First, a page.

George Graham

Why Drill, Baby, Drill When There’s a Glut of Oil?

The Florida Legislature, which is dominated by Republicans, recently voted to allow drilling within three miles of the state’s beaches. Gov. Charlie Crist and leaders in the state Senate have so far refused to go along with the idea, but you can bet the fossil fuel companies aren’t about to give up their battle for offshore drilling in the Sunshine state.drill

I won’t go into all of the reasons for the 19-year-old ban on drilling near Florida’s beaches. I’ll just remind you that tourism is the state’s bread-and-butter, and caution you against swallowing the baloney (recently repeated on CNN) about how safe offshore oil rigs have become. Just close your eyes and picture one of those rigs in a hurricane, and I’m sure you will see why drilling off Florida’s coastline is a Bad Idea.

What puzzles me is why the oil (and gas) companies are so determined to overturn the ban on off-shore drilling. They have leases on thousands of inland acres that have yet to be explored, and there’s no short-term shortage of oil. Time Magazine has an interesting article (by Vivienne Walt) on the subject today, titled: “Oil Is Plentiful, Demand Weak. Why Are Gas Prices Going Up?”

Walt reports that global oil demand, which crashed with the onset of the economic crisis last year, is now “at its lowest level since about 1981, according to the Paris-based International Energy Agency.” And she says U.S. oil inventories this month reached their highest level since the 1980s. In fact, “about 2.6 billion barrels are currently stored in commercial tankers around the world,” waiting for demand to increase.

To me, the most enlightening information in Walt’s article is the fact that “investors and oil producers are betting that global demand will roar back, apparently hoping that the recession has already hit bottom.” She reports that:

Over the past two months, investors have plowed billions of dollars into oil futures. If the U.S. and other major industrial economies rebound, oil supplies could be depleted because the recession has prompted producer nations to freeze hundreds of projects to open new oil wells or upgrade existing ones.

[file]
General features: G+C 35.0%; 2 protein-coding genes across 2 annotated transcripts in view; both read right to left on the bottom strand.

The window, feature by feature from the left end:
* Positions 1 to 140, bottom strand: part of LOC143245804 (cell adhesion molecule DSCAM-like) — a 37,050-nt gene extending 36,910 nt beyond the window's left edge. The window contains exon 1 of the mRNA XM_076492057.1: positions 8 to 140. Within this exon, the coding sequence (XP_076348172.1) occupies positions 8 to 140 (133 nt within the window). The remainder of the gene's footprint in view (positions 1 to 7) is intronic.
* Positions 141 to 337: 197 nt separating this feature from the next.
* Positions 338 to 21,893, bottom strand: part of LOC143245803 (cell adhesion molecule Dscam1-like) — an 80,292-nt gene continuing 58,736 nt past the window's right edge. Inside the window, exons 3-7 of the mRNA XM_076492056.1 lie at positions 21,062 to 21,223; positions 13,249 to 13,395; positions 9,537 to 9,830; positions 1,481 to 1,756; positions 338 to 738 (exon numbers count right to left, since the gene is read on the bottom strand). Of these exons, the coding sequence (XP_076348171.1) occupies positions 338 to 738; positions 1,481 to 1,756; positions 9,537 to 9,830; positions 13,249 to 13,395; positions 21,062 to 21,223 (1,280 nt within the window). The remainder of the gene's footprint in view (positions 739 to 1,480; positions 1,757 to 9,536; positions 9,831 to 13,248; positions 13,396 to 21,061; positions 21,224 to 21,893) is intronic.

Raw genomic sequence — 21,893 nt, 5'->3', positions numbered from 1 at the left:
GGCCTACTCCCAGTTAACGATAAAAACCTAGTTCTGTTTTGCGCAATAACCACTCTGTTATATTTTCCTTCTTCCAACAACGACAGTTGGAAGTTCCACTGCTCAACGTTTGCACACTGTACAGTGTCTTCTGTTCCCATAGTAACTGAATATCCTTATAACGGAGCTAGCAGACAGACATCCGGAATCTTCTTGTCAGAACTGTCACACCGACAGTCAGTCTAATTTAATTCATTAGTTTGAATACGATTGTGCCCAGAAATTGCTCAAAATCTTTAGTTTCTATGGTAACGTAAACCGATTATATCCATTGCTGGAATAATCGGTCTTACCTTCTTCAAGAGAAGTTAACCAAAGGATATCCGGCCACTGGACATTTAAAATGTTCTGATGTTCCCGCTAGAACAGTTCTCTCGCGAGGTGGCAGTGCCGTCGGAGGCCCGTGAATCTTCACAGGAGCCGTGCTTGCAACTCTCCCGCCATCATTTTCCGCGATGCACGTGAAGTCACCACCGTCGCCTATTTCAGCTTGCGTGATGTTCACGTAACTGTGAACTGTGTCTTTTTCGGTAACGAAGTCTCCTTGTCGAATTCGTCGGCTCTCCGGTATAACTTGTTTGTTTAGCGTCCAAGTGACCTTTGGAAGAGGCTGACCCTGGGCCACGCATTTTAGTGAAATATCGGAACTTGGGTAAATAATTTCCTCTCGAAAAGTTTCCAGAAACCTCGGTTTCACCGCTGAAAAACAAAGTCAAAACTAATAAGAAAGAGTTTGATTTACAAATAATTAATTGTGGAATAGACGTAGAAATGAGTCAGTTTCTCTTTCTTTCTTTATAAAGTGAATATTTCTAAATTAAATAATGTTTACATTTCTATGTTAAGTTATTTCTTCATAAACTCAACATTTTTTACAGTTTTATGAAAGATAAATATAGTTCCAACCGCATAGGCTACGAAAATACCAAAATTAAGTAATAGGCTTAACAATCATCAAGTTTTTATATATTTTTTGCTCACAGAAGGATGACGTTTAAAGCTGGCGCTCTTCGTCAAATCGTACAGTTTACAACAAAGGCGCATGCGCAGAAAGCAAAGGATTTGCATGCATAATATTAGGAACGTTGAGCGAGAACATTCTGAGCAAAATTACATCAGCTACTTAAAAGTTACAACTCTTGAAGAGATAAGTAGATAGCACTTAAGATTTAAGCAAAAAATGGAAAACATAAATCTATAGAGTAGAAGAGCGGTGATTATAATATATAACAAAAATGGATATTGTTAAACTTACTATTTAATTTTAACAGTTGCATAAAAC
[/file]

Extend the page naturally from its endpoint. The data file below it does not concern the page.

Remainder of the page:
The predators are lurking, waiting for a chance to prey upon us once again. And, meanwhile, their speculation is driving up gas prices. There must be a special hell for those “investors” – and the people in the fossil fuel industry.

But if we consumers let them manipulate the market yet again, we would get what we deserve. U.S. President Obama is working hard to develop alternative energy sources, and if he succeeds, the long-term effect would be a decline in demand for oil. In the meantime, we could all drive less, walk more, dust off that old bicycle… The exercise would be good for us.

When gas hit $4 a gallon in the U.S. last year, consumers developed more frugal practices – like using mass transit and carpooling. I am convinced that the recent spike in gas prices and the collapse of the economy will have lasting effects. Surely, at least some of those frugal habits forced upon us by circumstances will persist when good times return.

I’m betting against those “investors” who have bought up the oil and gas futures. I hope they lose their shirts.

About the author


I am a Jamaican-born writer who has lived and worked in Canada and the United States. I live in Lakeland, Florida with my wife, Sandra, our three cats and two dogs. I like to play golf and enjoy our garden, even though it's a lot of work. Since retiring from newspaper reporting I've written a few books. I also write a monthly column for